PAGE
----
Educated in Somerville Public Schools and studying for a period of time at Northeastern University, Peter owned the Highland Food Shop in Somerville before the war. He sold the shop to a cousin when he was drafted. While in the US Army, Peter married an Irish girl, Mildred Mooney, on May 7, 1944 (despite the efforts of Peter’s Italian mother to derail their courtship) Looking at the mischievous grin on Peter’s beautiful bride’s face in their wedding photo, makes this writer wonder what she was thinking when the photo was taken on her wedding day.
After intense training in the United States Peter’s unit left for Europe, and landed in Cherbourg, France on September 7, 1944. Military training even during peacetime, is very arduous, and even dangerous for American servicemen. During their training period in the Florida Keys, Peter’s unit was required to remain behind during a hurricane evacuation. The Soldiers lashed themselves to bridges to avoid being sweep away by wind and water. I’d like to remind the readers, that in the 1940’s the US population was around 132 million men and women of all ages. 16 Million American men and women served in the US Military during the war. So why do we call Peter and his peers, the “Greatest Generation”? Because 15% of the total US population in 1941 served in the US Armed Forces, and among fit men aged eighteen to thirty, a better answer is almost all of them enlisted or where drafted. During one of my other Veteran interviews this summer, the man told me that at his high school, his class, the Class of 1943, every man was either drafted or volunteered.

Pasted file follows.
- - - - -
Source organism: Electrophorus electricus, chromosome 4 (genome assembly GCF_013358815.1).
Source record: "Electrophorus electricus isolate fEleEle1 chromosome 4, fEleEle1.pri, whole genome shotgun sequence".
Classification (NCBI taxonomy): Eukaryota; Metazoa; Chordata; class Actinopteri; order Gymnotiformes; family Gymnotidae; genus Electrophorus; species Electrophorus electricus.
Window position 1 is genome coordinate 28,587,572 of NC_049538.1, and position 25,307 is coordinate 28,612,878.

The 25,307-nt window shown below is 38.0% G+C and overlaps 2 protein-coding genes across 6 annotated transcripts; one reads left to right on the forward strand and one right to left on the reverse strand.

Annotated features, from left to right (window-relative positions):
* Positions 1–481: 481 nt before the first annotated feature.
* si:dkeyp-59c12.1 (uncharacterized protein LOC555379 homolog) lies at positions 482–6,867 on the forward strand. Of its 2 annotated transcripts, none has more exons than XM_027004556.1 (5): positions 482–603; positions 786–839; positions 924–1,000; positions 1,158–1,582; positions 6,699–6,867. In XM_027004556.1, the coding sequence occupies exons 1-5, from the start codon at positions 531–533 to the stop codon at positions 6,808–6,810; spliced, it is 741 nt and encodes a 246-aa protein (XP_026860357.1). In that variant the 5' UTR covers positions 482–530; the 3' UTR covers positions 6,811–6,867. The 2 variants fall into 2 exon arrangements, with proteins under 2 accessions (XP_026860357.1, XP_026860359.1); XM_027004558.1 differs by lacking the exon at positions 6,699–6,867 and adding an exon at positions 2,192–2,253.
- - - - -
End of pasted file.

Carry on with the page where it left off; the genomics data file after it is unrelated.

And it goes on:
Today’s youth? Consider a recent article in the Navy Times published in 2018, the article stated that most military planners agree that only around 17% of our current high school seniors, male or female, would be accepted for military service. Military officials feel that physical fitness, mental fitness, moral fitness, and even functional literacy is lacking in many of today’s American High School Seniors. Of even more concern to today’s military leadership, is that many of the best and brightest of today’s aged youth, have so many career options, few are considering military service.
Captured by the German Army’s 11th Panzer, Peter spent time in Stalag III-A, Stalag III-F, and Stalag XII-A. He had two advantages that helped him survive the POW Camps. He did not smoke, which made his Red Cross issued cigarettes extremely valuable. Peter could trade his cigarettes for food and other essential items. The second was, as a Medic, he was not put on work details. Captured on November 12, 1944, Peter was in the POW camps until liberated by the Russians on April 28, 1945. The Russians, kept Peter and his comrades as a “guest”, for a few more weeks. This was a common practice, with the Soviet Union “billing” the United States for the soldier’s food and medical care.